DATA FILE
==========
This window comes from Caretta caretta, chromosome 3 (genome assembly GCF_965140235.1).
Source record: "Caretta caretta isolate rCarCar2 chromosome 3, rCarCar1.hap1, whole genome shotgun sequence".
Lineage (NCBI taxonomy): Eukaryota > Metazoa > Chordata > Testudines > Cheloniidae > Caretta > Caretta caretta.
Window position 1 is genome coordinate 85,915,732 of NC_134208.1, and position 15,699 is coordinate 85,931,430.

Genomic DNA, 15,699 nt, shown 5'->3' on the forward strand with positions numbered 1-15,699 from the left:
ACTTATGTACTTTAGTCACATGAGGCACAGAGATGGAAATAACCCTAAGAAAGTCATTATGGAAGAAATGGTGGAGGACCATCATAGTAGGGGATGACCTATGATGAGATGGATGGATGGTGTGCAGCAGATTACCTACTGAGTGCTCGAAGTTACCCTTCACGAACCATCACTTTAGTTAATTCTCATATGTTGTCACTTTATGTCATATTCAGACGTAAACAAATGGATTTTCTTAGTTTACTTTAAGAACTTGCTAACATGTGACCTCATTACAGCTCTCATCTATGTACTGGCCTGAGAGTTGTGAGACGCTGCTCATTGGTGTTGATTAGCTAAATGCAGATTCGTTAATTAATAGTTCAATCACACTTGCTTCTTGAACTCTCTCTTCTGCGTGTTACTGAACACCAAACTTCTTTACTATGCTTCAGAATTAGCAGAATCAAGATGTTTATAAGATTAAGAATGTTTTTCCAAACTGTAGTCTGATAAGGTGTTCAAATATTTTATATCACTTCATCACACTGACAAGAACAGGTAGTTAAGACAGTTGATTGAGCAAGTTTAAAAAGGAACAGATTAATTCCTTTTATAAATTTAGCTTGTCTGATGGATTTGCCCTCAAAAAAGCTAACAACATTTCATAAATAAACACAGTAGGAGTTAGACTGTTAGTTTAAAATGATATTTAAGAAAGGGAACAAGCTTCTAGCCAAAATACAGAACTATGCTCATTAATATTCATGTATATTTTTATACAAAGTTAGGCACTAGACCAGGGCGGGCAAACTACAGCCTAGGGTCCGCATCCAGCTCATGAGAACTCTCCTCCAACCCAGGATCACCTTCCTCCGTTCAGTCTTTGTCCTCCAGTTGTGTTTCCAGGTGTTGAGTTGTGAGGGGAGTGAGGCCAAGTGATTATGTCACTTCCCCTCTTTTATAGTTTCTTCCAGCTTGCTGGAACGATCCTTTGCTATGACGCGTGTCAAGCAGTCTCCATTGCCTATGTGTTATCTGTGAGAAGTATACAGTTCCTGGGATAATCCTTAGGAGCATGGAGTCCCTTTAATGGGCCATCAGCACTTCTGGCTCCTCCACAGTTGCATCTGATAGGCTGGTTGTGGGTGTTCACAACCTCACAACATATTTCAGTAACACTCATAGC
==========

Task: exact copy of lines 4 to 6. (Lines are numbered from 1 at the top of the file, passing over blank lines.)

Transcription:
Window position 1 is genome coordinate 85,915,732 of NC_134208.1, and position 15,699 is coordinate 85,931,430.

Genomic DNA, 15,699 nt, shown 5'->3' on the forward strand with positions numbered 1-15,699 from the left:
ACTTATGTACTTTAGTCACATGAGGCACAGAGATGGAAATAACCCTAAGAAAGTCATTATGGAAGAAATGGTGGAGGACCATCATAGTAGGGGATGACCTATGATGAGATGGATGGATGGTGTGCAGCAGATTACCTACTGAGTGCTCGAAGTTACCCTTCACGAACCATCACTTTAGTTAATTCTCATATGTTGTCACTTTATGTCATATTCAGACGTAAACAAATGGATTTTCTTAGTTTACTTTAAGAACTTGCTAACATGTGACCTCATTACAGCTCTCATCTATGTACTGGCCTGAGAGTTGTGAGACGCTGCTCATTGGTGTTGATTAGCTAAATGCAGATTCGTTAATTAATAGTTCAATCACACTTGCTTCTTGAACTCTCTCTTCTGCGTGTTACTGAACACCAAACTTCTTTACTATGCTTCAGAATTAGCAGAATCAAGATGTTTATAAGATTAAGAATGTTTTTCCAAACTGTAGTCTGATAAGGTGTTCAAATATTTTATATCACTTCATCACACTGACAAGAACAGGTAGTTAAGACAGTTGATTGAGCAAGTTTAAAAAGGAACAGATTAATTCCTTTTATAAATTTAGCTTGTCTGATGGATTTGCCCTCAAAAAAGCTAACAACATTTCATAAATAAACACAGTAGGAGTTAGACTGTTAGTTTAAAATGATATTTAAGAAAGGGAACAAGCTTCTAGCCAAAATACAGAACTATGCTCATTAATATTCATGTATATTTTTATACAAAGTTAGGCACTAGACCAGGGCGGGCAAACTACAGCCTAGGGTCCGCATCCAGCTCATGAGAACTCTCCTCCAACCCAGGATCACCTTCCTCCGTTCAGTCTTTGTCCTCCAGTTGTGTTTCCAGGTGTTGAGTTGTGAGGGGAGTGAGGCCAAGTGATTATGTCACTTCCCCTCTTTTATAGTTTCTTCCAGCTTGCTGGAACGATCCTTTGCTATGACGCGTGTCAAGCAGTCTCCATTGCCTATGTGTTATCTGTGAGAAGTATACAGTTCCTGGGATAATCCTTAGGAGCATGGAGTCCCTTTAATGGGCCATCAGCACTTCTGGCTCCTCCACAGTTGCATCTGATAGGCTGGTTGTGGGTGTTCACAACCTCACAACATATTTCAGTAACACTCATAGC